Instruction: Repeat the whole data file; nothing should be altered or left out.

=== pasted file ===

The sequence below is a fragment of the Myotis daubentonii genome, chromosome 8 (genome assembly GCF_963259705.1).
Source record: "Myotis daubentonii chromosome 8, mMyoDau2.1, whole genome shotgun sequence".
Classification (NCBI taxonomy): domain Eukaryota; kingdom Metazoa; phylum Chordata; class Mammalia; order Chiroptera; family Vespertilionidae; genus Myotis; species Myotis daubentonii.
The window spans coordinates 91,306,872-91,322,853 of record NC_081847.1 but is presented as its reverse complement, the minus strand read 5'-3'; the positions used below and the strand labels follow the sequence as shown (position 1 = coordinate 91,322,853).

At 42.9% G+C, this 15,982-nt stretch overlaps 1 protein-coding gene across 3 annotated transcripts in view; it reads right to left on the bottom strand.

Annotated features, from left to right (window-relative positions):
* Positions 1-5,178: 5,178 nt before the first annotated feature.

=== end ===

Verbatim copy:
The sequence below is a fragment of the Myotis daubentonii genome, chromosome 8 (genome assembly GCF_963259705.1).
Source record: "Myotis daubentonii chromosome 8, mMyoDau2.1, whole genome shotgun sequence".
Classification (NCBI taxonomy): domain Eukaryota; kingdom Metazoa; phylum Chordata; class Mammalia; order Chiroptera; family Vespertilionidae; genus Myotis; species Myotis daubentonii.
The window spans coordinates 91,306,872-91,322,853 of record NC_081847.1 but is presented as its reverse complement, the minus strand read 5'-3'; the positions used below and the strand labels follow the sequence as shown (position 1 = coordinate 91,322,853).

At 42.9% G+C, this 15,982-nt stretch overlaps 1 protein-coding gene across 3 annotated transcripts in view; it reads right to left on the bottom strand.

Annotated features, from left to right (window-relative positions):
* Positions 1-5,178: 5,178 nt before the first annotated feature.